With government, it is harder because there are so many scapegoats to pawn it off on. I also feel that a great many people in government are there for the power, position, and prestige. There are some who really live up to the motto of public servant, the others are just angling for a higher office or staying in the office they won. As a group, parties tend to stick together even when there are flaws in the plan, such as the war in Iraq. If the GOP, and maybe some Democrats too, would have taken a look back in history one could see those who have the home field advantage are more difficult to beat. They know the area, it is there people, their nation, and their home. If they fight a guerrilla style campaign, it is even tougher. Even as far back as the Roman Empire they knew that.

laureth's avatar

Perhaps an example outside of politics would better illustrate what I mean.

Let’s say Sally’s husband is cheating on her every week with some bar floozy. Now, Sally’s sense of security and self worth would be in the toilet if she realized what her husband was doing when he says he’s working late. And even though she has a few clues (the mysterious answering machine message from “Lisa,” the way their friends can’t really look at her, the lipstick on his collar), she cannot admit to herself that he’s a dirty dog. It would be too much.

So Sally MUST, for her own wellness, believe that her husband is honest. Every clue that she has that something is wrong, she pins to something else. The “Lisa” on the answering machine must be a colleague from her husband’s work. She has talked herself into not noticing the way their friends (who know about the affair) act around her. And he must have gotten that lipstick on his collar from when he hugged his mom (although she’s 81 and doesn’t wear lipstick) or maybe at the makeup counter at the mall, when he was buying her a special present that he just hasn’t told her about yet. No matter what clues to the affair she finds, she rationalizes each one away, because of her solid need to believe that her sweetie is in no way playing her for a fool.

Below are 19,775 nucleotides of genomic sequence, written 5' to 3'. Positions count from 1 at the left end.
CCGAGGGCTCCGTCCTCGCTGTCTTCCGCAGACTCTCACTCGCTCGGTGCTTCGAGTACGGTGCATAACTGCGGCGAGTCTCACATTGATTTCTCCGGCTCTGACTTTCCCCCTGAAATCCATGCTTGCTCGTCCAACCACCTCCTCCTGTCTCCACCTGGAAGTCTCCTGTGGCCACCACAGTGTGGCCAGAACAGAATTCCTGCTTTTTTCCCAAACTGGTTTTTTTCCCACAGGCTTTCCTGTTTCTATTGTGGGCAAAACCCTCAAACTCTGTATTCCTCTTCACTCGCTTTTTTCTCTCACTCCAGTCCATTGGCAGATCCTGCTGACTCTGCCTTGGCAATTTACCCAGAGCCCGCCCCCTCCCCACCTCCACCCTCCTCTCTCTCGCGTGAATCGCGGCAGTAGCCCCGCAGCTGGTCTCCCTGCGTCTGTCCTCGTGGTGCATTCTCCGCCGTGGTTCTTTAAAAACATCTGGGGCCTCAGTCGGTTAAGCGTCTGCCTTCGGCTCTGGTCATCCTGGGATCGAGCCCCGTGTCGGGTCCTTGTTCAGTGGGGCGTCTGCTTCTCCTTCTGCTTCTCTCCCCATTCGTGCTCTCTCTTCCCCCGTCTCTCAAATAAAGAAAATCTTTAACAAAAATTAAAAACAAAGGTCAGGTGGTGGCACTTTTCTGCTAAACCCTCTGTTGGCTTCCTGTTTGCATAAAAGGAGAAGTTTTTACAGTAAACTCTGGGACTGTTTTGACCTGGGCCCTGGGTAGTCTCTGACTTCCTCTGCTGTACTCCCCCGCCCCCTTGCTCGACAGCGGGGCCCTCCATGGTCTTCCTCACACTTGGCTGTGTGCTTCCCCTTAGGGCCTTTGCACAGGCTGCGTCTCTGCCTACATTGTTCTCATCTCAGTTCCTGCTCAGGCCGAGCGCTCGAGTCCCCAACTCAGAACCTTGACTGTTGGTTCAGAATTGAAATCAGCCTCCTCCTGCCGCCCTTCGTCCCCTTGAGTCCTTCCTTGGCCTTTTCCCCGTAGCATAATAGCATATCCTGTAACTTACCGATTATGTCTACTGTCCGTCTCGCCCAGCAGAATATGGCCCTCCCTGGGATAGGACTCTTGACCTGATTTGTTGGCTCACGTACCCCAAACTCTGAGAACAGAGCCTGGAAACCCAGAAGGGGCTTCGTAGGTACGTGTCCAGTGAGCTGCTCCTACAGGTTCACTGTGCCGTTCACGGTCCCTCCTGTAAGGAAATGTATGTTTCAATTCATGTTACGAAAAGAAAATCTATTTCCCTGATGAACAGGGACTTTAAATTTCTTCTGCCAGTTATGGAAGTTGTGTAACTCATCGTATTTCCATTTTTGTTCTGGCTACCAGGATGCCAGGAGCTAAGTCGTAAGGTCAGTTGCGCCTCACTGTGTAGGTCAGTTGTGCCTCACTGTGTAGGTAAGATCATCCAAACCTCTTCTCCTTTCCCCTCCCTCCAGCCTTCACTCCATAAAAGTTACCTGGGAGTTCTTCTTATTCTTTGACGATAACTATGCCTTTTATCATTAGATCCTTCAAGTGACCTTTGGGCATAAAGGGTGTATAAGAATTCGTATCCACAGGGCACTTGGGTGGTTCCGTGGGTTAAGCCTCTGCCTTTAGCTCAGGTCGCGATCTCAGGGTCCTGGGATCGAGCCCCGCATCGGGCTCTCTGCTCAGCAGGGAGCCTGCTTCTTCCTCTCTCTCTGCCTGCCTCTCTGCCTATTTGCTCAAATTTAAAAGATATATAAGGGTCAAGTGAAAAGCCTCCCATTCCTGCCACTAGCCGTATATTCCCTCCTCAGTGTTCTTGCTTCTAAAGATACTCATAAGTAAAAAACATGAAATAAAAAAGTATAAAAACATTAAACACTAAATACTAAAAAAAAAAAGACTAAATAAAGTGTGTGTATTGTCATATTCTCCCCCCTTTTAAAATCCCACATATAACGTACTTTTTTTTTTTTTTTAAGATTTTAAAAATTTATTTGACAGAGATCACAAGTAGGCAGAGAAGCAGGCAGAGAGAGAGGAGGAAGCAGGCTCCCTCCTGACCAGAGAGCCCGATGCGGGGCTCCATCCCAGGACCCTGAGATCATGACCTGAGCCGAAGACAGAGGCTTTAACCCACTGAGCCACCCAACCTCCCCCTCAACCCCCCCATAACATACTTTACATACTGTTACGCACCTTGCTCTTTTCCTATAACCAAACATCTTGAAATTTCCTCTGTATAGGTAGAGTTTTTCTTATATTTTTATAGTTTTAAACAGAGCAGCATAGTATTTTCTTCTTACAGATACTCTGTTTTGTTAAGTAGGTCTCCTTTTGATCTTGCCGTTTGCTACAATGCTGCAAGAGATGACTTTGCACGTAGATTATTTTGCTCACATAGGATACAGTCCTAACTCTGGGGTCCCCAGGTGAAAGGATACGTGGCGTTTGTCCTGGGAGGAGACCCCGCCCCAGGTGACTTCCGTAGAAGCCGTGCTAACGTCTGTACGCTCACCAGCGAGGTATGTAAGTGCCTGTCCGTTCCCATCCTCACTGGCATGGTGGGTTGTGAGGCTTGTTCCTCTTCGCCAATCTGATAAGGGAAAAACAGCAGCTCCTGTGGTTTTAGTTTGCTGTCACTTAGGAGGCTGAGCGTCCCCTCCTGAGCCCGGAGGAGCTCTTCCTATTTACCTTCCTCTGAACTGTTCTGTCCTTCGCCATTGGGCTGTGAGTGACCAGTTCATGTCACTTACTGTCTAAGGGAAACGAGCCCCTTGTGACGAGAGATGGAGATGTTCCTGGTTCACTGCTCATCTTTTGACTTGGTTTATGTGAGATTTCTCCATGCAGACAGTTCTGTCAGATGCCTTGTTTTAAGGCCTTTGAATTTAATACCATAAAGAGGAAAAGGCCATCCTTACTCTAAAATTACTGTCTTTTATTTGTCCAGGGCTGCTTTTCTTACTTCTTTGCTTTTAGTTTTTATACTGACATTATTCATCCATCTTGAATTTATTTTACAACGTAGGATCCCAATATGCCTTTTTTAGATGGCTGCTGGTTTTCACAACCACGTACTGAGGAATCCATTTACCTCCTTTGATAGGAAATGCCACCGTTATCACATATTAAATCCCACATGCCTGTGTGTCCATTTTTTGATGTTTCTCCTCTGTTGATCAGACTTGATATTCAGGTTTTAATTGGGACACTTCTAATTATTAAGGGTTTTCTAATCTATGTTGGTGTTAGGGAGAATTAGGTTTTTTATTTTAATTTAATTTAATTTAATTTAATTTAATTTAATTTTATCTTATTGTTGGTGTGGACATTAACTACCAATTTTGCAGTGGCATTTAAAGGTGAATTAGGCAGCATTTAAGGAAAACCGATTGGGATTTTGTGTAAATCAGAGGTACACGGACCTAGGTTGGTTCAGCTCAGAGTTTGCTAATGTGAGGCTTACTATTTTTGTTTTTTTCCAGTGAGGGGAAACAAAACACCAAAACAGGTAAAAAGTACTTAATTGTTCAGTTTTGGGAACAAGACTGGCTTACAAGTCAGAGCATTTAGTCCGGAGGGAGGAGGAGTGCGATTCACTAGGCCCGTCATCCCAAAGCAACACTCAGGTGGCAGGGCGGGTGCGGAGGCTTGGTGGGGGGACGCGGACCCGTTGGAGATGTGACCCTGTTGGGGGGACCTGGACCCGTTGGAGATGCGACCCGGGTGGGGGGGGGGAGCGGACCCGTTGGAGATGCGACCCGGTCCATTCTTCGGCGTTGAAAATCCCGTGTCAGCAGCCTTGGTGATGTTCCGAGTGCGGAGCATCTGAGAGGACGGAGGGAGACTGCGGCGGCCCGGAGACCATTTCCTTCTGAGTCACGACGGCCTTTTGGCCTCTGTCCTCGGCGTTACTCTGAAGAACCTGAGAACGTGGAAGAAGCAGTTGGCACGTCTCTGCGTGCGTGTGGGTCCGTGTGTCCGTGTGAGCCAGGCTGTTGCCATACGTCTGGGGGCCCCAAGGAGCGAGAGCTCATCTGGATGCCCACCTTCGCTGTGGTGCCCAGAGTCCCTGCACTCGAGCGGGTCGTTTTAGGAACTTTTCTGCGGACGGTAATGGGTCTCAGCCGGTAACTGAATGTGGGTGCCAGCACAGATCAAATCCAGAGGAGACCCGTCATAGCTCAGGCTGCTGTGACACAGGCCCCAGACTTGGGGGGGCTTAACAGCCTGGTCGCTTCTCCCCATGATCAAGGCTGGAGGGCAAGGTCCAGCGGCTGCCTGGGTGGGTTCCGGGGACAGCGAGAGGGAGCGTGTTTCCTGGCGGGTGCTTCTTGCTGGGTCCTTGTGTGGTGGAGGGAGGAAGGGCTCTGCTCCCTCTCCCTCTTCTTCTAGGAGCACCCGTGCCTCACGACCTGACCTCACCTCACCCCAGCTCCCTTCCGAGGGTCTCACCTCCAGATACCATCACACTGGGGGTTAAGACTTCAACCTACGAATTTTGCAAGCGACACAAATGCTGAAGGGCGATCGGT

Now. How would Sally ever find out that she was wrong about her husband? Someone who is not so tied to their dogmatic belief (that husband is honest) would see the clues and add it up. But when Sally’s belief is so “true” that she turns every clue on its head and sees it as proof that he really does love her (after all, he must have bought her a present at the mall! The lipstick on the collar is proof of that! And his colleague Lisa must have driven him to the mall, because she said she was happy to do him that favor after work, being all secretive to keep the surprise, of course!), she is blinding herself to the truth.

How would Sally ever learn that her husband is foolin’ around when she’s worked so hard to blind herself to the truth, and believes in her husband so strongly that she will not allow herself to think any other way? That’s what I mean here.

If you accept your political or economic belief so strongly that you turn every clue that you’re wrong on its head in an attempt to prove that your belief is right, because your belief cannot possibly be wrong, how would you be able to learn that you were, in fact, incorrect?

Hypocrisy_Central's avatar

In the case of Sally she just plain wants to ignore the facts, because they logically lead to a reality she do not want to have. Her emotion, or the avoidance of bad emotion, causes her to invent a logical reality where there likely is none. He could have been trying to buy her a lipstick, and smudged his own collar unknowingly; or the clerk at the counter did. The late night call from Lisa could have been to create a secret vacation getaway for them both. Maybe the strange perfume or any erroneous charges on the credit card bill can have a legit reason. Those things are plausible, but highly improbable. The clues logically point to an affair, even though it might not be an affair, the only way she will know is to test it and see if the logical conclusion is right, or it was just a bunch of random occurrences, that painted a picture that was incorrect.